chaining prisoners to a wall for hours, clubbing, applying electric shock, applying corkscrews to the back, pouring lemon juice in open wounds, breaking fingers and allowing the joints to heal without medical care, suffocating with plastic bags, prolonged deprivations of sleep, food, and water, hanging by the wrists, suspension from a pole inserted between the knees and elbows, cigarette burns, threats of dog attacks, and beatings on the soles of the feet.


 
Human Rights Watch has documented how diplomatic assurances from a state where torture and ill-treatment are routine do not provide an effective safeguard against abuse (see https://www.hrw.org/reports/2005/eca0405/ and https://www.hrw.org/backgrounder/eca/ecaqna1106/). In two reports, the organization documented the abuse of former detainees from Guantanamo Bay and due process violations upon return, despite diplomatic assurances of humane treatment (see https://www.hrw.org/reports/2007/russia0307/ and https://www.hrw.org/reports/2007/tunisia0907/).  
 
The U.S. continues to hold 8 Libyan citizens at Guantanamo Bay.  

III. Law 71


Law 71 bans any group activity based on a political ideology opposed to the principles of the al-Fateh Revolution, which brought Mu`ammar al-Qadhafi to power in 1969. Article 3 of the law imposes the death penalty on those who form, join or support such groups. Over the years, Libyan authorities have imprisoned hundreds of people for violating this law, and sentenced some to death.  

IV. Death Penalty


For more than two years, Libya has said that experts are drafting new penal and criminal procedure codes. According to the Secretary of Justice, in the new penal code, the death penalty "will be reduced to the greatest possible extent," although it will remain for serious crimes, such as terrorism. As of today, the government has not introduced a new penal code or code of criminal procedure. Many of the current articles impose death for activities that should be protected under the rights to free expression and assembly.  

  • Article 166 of the penal code imposes the death penalty on anyone who talks to or conspires with a foreign official to provoke or contribute to an attack against Libya.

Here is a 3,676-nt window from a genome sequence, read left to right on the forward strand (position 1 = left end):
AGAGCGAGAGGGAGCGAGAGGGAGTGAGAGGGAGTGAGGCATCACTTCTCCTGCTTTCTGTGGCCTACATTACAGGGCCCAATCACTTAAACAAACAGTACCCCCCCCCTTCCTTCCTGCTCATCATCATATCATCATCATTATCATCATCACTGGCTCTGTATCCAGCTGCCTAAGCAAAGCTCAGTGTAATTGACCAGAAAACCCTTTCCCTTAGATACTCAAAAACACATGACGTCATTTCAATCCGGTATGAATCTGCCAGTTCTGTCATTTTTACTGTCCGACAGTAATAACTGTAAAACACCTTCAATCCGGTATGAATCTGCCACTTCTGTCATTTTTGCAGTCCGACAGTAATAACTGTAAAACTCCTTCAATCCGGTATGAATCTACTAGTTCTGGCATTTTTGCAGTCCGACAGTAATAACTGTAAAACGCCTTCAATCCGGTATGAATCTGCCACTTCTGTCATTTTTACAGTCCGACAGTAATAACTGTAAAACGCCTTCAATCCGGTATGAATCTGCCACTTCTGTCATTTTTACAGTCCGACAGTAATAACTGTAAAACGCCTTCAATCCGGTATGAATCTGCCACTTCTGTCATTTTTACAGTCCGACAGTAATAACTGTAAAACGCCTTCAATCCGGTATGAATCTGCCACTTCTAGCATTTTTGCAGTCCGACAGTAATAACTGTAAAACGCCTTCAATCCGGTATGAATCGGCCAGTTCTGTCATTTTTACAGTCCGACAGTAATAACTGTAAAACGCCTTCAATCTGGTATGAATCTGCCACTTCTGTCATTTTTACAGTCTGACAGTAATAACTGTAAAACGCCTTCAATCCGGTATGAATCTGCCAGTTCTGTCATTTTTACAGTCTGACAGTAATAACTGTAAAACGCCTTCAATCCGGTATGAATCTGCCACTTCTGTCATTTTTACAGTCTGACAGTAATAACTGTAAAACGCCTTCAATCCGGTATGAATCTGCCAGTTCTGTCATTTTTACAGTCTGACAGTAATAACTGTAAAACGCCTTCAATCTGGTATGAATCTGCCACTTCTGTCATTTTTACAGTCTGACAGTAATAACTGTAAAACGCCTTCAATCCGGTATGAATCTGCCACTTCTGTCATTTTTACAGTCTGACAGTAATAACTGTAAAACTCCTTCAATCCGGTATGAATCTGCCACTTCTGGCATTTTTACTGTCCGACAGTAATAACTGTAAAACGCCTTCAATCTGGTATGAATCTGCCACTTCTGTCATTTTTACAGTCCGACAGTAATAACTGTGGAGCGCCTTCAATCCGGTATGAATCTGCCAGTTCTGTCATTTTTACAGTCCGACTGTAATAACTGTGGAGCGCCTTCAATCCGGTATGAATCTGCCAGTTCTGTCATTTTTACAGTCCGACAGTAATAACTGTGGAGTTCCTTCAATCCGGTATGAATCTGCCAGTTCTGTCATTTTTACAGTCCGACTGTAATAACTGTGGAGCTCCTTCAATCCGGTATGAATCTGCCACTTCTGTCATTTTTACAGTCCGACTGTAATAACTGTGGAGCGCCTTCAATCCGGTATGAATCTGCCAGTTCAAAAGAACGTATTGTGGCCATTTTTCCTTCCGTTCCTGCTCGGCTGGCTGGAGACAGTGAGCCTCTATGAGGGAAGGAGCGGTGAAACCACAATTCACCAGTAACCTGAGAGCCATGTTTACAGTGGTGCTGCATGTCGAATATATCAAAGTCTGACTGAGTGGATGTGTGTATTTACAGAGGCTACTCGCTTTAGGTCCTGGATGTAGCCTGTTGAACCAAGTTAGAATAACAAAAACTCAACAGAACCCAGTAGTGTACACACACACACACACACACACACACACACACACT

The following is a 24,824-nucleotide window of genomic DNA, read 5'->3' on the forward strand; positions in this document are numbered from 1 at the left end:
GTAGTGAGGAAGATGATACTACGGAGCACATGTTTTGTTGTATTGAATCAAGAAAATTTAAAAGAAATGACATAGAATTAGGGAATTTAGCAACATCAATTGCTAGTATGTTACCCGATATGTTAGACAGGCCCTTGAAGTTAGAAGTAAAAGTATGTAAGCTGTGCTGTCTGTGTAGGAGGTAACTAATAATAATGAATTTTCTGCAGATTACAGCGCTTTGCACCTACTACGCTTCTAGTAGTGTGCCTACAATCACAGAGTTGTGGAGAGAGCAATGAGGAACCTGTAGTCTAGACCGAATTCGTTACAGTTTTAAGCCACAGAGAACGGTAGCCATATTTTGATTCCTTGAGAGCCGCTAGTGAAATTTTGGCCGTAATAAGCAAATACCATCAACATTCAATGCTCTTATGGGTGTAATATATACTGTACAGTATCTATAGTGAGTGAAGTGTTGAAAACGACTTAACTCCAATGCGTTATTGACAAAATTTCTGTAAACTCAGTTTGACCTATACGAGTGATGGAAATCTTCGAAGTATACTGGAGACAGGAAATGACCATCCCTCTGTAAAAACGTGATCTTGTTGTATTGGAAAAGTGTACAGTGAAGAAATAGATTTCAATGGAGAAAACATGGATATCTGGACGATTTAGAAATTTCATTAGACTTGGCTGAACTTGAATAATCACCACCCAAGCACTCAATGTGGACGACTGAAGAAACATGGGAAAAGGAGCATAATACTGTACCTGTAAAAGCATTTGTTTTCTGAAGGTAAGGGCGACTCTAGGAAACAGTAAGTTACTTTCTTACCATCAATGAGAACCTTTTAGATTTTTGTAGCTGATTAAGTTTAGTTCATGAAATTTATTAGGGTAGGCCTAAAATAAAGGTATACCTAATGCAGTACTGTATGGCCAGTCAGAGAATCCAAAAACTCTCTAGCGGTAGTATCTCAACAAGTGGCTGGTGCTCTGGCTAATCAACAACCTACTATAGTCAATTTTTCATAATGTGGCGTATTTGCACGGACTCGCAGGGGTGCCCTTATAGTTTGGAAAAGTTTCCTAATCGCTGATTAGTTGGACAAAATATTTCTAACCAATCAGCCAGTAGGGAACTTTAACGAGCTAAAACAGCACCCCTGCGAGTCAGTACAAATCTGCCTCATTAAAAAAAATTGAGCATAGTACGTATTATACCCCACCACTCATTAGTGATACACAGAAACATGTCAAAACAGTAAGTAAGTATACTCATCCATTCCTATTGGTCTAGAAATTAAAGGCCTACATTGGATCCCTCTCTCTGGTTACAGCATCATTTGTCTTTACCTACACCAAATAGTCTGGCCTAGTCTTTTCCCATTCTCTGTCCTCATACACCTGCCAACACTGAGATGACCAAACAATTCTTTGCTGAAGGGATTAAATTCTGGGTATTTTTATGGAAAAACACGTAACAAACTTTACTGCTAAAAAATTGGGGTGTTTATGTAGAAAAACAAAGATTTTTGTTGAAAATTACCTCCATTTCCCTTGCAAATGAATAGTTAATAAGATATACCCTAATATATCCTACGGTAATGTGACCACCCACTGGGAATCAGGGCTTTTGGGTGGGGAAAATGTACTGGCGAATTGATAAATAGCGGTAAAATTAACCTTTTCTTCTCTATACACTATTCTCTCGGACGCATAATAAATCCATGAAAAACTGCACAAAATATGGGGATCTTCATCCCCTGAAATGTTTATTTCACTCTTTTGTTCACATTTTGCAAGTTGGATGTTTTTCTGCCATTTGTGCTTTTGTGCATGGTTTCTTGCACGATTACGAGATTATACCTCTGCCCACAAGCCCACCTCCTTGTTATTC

• Article 167 orders up to life in prison for conspiring with a foreign official to harm Libya's military, political or diplomatic position.  
  • Article 178 orders life imprisonment for the dissemination of information considered to "tarnish [the country's] reputation or undermine confidence in it abroad."  
  • Article 206 imposes the death penalty on those who call "for the establishment of any grouping, organization or association proscribed by law," and on those who belong to or support such an organization.  
  • Article 207 imposes the death penalty on those who spread within the country "theories or principles that aim to change the basic principles of the constitutional laws or the fundamental structures of the social system or to overthrow the state's political, social, or economic structures, or destroy any of the fundamental structures of the social system using violence, terrorism, or any other unlawful means."  


 

V. Killings at Abu Salim Prison


The head of Libya's Internal Security Agency told Human Rights Watch in May 2005 that the government had formed a committee to investigate the 1996 deaths of prisoners in Abu Salim prison at the hands of guards. The government says that guards responded properly to a revolt in which some prisoners escaped. Libyan human rights groups abroad and a former prisoner say security forces executed hundreds of prisoners after the authorities had regained control of the prison. More than one decade later, the government has failed to release important details on the incident, including the number of people killed on June 28 and 29, 1996 and the names of the dead.